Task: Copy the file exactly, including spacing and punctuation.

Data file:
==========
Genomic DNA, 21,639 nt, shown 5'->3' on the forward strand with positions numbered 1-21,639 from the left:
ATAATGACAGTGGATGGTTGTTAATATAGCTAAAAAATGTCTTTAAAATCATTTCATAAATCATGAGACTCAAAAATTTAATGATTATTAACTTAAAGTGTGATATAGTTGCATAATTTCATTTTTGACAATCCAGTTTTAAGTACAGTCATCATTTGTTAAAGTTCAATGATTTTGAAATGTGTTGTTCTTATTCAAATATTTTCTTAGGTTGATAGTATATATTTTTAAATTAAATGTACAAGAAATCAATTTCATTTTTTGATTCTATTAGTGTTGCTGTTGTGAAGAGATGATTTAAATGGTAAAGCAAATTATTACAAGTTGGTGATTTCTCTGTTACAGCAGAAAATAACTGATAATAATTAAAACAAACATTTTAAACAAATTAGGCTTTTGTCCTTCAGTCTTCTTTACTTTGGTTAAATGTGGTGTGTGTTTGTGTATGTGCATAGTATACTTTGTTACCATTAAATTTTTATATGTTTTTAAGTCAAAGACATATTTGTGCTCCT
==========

Genomic DNA, 21,639 nt, shown 5'->3' on the forward strand with positions numbered 1-21,639 from the left:
ATAATGACAGTGGATGGTTGTTAATATAGCTAAAAAATGTCTTTAAAATCATTTCATAAATCATGAGACTCAAAAATTTAATGATTATTAACTTAAAGTGTGATATAGTTGCATAATTTCATTTTTGACAATCCAGTTTTAAGTACAGTCATCATTTGTTAAAGTTCAATGATTTTGAAATGTGTTGTTCTTATTCAAATATTTTCTTAGGTTGATAGTATATATTTTTAAATTAAATGTACAAGAAATCAATTTCATTTTTTGATTCTATTAGTGTTGCTGTTGTGAAGAGATGATTTAAATGGTAAAGCAAATTATTACAAGTTGGTGATTTCTCTGTTACAGCAGAAAATAACTGATAATAATTAAAACAAACATTTTAAACAAATTAGGCTTTTGTCCTTCAGTCTTCTTTACTTTGGTTAAATGTGGTGTGTGTTTGTGTATGTGCATAGTATACTTTGTTACCATTAAATTTTTATATGTTTTTAAGTCAAAGACATATTTGTGCTCCT